If she accepted, Barby would once again be the only woman in a group of men. It was a job she hadn’t expected, yet one she was eminently qualified for. Math was a comfortable second skin. She would always feel more at home with a pencil in her hand than at a typewriter. In addition, the position held prestige, allowed her to work alongside her husband, and paid twice what she made as a typist. More than the money, it offered her the opportunity to use her neglected math skills.
It wasn’t just the rocket research group that Barby was becoming a member of. She was joining an exclusive group whose contributions spanned centuries. Before Apple, before IBM, and before our modern definition of a central processing unit partnered with memory, the word computer referred simply to a person who computes. Using only paper, a pencil, and their minds, these computers tackled complex mathematical equations.
Early astronomers needed computers in the 1700s to predict the return of Halley’s Comet. During World War I, groups of men and women worked as “ballistic computers,” calculating the range of rifles, machine guns, and mortars on the battlefield. During the Depression era, 450 people worked for the U.S. government as computers, 76 of them women. These computers, meagerly paid as part of the Works Progress Administration, created something special. They filled twenty-eight volumes with rows and rows of numbers, eventually published by the Columbia University Press as the plainly named Mathematical Tables Project series. What they couldn’t know was that these books, filled to the brim with logarithms, exponential functions, and trigonometry, would one day be critical to our first steps into space.
The dream of space exploration was what initially tugged at the Suicide Squad. They worked on engines during the day, but at night they talked about the limits of the universe.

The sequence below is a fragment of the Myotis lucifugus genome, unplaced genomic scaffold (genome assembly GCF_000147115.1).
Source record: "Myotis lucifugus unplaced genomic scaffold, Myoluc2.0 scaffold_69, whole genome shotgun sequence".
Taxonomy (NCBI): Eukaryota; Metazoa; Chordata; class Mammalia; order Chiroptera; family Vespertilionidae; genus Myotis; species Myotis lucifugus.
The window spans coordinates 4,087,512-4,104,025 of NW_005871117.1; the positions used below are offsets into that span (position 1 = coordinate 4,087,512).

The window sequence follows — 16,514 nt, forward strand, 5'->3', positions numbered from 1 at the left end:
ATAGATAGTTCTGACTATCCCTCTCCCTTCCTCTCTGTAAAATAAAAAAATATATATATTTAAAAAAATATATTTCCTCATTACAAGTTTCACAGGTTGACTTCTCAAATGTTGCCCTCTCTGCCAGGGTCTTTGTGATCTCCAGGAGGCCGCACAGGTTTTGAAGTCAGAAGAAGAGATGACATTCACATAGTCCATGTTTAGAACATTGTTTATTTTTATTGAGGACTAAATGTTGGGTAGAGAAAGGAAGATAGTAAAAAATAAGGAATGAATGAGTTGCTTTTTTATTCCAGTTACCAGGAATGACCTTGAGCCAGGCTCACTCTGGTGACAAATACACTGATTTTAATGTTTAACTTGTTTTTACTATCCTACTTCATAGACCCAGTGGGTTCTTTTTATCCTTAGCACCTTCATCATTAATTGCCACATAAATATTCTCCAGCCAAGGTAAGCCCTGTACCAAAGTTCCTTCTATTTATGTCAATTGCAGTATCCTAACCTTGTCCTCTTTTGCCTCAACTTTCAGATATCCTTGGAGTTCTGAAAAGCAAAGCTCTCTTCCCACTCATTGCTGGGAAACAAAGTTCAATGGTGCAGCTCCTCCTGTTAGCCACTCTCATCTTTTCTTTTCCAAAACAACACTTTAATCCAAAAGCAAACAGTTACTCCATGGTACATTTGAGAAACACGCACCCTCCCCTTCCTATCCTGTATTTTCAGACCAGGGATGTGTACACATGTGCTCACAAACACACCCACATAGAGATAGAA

At the time, rockets were considered fringe science, and the people who worked on them weren’t taken seriously. When Frank asked one of his professors at Caltech, Fritz Zwicky, for his help on a problem, the teacher told him, “You’re a bloody fool. You’re trying to do something impossible. Rockets can’t work in space.” In fact, the word rocket was in such bad repute that the group purposely omitted it when they formed their institute, the Jet Propulsion Laboratory. Some scientists at the sister Guggenheim Aeronautical Laboratory at the Massachusetts Institute of Technology snickered at them, while Vannevar Bush, an engineering professor at MIT, derisively said, “I don’t understand how a serious scientist or engineer can play around with rockets.”
* * *
The Canrights were enjoying a quiet Sunday afternoon on December 7, 1941. Barby was in the kitchen, cooking and listening to the radio, when the announcer interrupted the program with breaking news. The Japanese had attacked Pearl Harbor. Barby fell to the kitchen floor, tears streaming down her cheeks. The war had hit home. Hawaii suddenly seemed very close to California. Barby and Richard were glued to the radio for the rest of the evening. Barby knew that their work would now take on a new importance. Going in to the lab the next day, they might have been talking about Pearl Harbor, but they were thinking about the rocket plane. The army needed to lift a fourteen-thousand-pound bomber into the air.